20. 5 out of 5

    Kathy

    I love books set in Paris especially those stories about ex-pats and their transition into Parisian life. We had many of the same experiences as Kristen and Philip..trouble with carte de sejour...apartment hunting...language barriers. I loved her descriptions of the open markets..of Parc Monceau..the layout of her apartment. The book brought back so many memories and I loved that. However, I do not have the same love of kale. Any vegetable that has to be manipulated, dissected and massaged in or I love books set in Paris especially those stories about ex-pats and their transition into Parisian life. We had many of the same experiences as Kristen and Philip..trouble with carte de sejour...apartment hunting...language barriers. I loved her descriptions of the open markets..of Parc Monceau..the layout of her apartment. The book brought back so many memories and I loved that. However, I do not have the same love of kale. Any vegetable that has to be manipulated, dissected and massaged in order for it to be edible just is not my kind of food. The recipes interspersed throughout the book are also mainly kale (but her vegetable soup recipe is delicious!). I do admire Kristen's quest to bring kale back to Paris through her blog, personal interactions and her Kale Project. She found farmers to grow and sell kale at markets and chefs to prepare it at restaurants. For kale is no longer one of the "forgotten vegetables" and is now able to be purchased! If I only had her initiative when we lived in Paris..not for kale but for American peanut butter!

  21. 5 out of 5

    Susanna Natti

    This is an account of one American woman's quest to re-introduce kale to the French. Years after it became trendy in the United States to eat kale, it was still resisted in France, a "forgotten" food. Kristen Beddard persisted, out of love for the vegetable and out of desperation that her formerly strong self was foundering as a stay-at-home wife living in Paris with her new English husband. She found purpose in being determined to make kale available and despite obstacles, including her difficu This is an account of one American woman's quest to re-introduce kale to the French. Years after it became trendy in the United States to eat kale, it was still resisted in France, a "forgotten" food. Kristen Beddard persisted, out of love for the vegetable and out of desperation that her formerly strong self was foundering as a stay-at-home wife living in Paris with her new English husband. She found purpose in being determined to make kale available and despite obstacles, including her difficulty with the language and dealing with French bureaucracy, she enlists allies along the way. Thanks to her, in no small part, if you're eating in France, either at a restaurant or cooking the kale you've found at the markets, you owe her some thanks. Her memoir is also the story of her marriage, but kale is the star. As the title suggests, it includes recipes. It's a pleasant read, along the lines of Eat, Pray, Love and, being a Francophile and an eater of kale, I was glad to have read it.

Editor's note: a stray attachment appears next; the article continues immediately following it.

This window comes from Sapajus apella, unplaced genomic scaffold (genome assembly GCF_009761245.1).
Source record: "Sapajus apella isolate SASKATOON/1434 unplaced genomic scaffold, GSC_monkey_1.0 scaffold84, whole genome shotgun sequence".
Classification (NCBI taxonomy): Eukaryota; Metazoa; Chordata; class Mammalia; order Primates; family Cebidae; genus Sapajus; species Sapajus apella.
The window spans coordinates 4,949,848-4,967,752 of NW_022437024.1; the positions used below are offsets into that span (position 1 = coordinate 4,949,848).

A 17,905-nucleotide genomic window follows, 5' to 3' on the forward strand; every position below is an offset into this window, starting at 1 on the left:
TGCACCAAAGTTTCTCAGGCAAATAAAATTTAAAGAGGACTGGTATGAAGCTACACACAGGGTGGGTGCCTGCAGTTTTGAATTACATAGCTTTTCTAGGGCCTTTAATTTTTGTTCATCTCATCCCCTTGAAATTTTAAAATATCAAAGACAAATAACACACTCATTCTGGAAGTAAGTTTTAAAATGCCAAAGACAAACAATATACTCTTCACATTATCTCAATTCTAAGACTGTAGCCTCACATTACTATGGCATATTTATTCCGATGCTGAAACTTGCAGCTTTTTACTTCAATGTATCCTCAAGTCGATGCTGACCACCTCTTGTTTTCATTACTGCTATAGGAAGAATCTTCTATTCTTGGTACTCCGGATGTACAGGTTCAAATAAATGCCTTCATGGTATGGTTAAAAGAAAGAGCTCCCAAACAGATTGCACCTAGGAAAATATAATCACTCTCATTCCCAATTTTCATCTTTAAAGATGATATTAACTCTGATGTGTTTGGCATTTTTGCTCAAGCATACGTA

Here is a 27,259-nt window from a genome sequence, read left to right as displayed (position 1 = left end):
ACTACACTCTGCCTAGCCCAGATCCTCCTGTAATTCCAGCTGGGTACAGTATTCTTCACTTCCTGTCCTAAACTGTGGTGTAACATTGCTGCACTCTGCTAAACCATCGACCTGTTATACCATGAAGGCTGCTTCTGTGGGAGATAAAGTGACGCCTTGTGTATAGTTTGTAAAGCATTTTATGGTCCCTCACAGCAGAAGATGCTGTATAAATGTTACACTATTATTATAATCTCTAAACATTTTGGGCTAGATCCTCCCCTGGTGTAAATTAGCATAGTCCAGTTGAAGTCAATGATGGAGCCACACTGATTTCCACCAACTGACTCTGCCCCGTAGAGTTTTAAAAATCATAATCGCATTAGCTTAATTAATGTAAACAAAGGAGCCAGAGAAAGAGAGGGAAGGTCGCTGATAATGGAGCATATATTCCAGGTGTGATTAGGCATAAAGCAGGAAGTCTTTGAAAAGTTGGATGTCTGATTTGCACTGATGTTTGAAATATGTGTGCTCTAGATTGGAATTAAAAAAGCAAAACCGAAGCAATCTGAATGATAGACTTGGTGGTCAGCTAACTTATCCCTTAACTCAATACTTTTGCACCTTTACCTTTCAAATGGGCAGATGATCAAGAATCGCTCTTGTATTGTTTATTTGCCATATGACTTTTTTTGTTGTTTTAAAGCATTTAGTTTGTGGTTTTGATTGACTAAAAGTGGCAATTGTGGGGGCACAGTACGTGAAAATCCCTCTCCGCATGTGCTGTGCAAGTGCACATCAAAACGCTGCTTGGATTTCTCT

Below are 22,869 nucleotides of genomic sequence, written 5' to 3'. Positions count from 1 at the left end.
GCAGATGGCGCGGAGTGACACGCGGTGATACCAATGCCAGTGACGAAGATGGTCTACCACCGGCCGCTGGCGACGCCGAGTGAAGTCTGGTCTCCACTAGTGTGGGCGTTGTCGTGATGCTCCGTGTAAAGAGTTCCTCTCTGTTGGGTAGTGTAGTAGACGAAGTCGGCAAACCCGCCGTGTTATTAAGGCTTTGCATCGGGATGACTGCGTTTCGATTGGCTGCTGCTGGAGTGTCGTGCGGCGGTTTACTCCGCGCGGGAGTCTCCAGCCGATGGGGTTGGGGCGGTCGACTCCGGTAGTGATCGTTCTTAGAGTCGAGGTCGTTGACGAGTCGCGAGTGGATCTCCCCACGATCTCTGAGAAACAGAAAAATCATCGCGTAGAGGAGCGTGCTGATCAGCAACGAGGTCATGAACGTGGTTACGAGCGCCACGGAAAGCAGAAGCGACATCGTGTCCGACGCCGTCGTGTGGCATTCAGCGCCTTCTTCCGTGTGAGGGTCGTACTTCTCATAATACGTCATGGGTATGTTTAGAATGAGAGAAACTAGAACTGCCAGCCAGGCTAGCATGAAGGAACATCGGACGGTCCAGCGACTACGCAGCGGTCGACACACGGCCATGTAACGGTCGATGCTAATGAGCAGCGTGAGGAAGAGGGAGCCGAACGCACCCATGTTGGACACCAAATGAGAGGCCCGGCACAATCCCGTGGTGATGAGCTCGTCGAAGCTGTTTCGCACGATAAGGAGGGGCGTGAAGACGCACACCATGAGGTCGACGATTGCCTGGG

22. 5 out of 5

    Aurora

    Where I live, I imagine that finding cuisine or specific type of food is as easy as one-two-three. I even take it for granted that if I desire to find a specific type meat or tea, I can easily drive to an ethnic market and buy it there, thus its difficult for me to imagine that prior to 2017, France didn't have any kale. Unlike the author, I only knew kale because it became popular recently and even then I just knew the name; I didn't know it was a cabbage (there are things I don't know) and I a Where I live, I imagine that finding cuisine or specific type of food is as easy as one-two-three. I even take it for granted that if I desire to find a specific type meat or tea, I can easily drive to an ethnic market and buy it there, thus its difficult for me to imagine that prior to 2017, France didn't have any kale. Unlike the author, I only knew kale because it became popular recently and even then I just knew the name; I didn't know it was a cabbage (there are things I don't know) and I also had no idea that kale was so well known prior to 2017. Back to the book, the author has done an amazing job researching things about kale and introducing it to those who are new to the craze as well as making it an exciting fish out of water story about a young woman who has moved to France and the daily struggles she experiences while living life there be it returning things, language barriers or learning the norms of France. I was given this for a honest review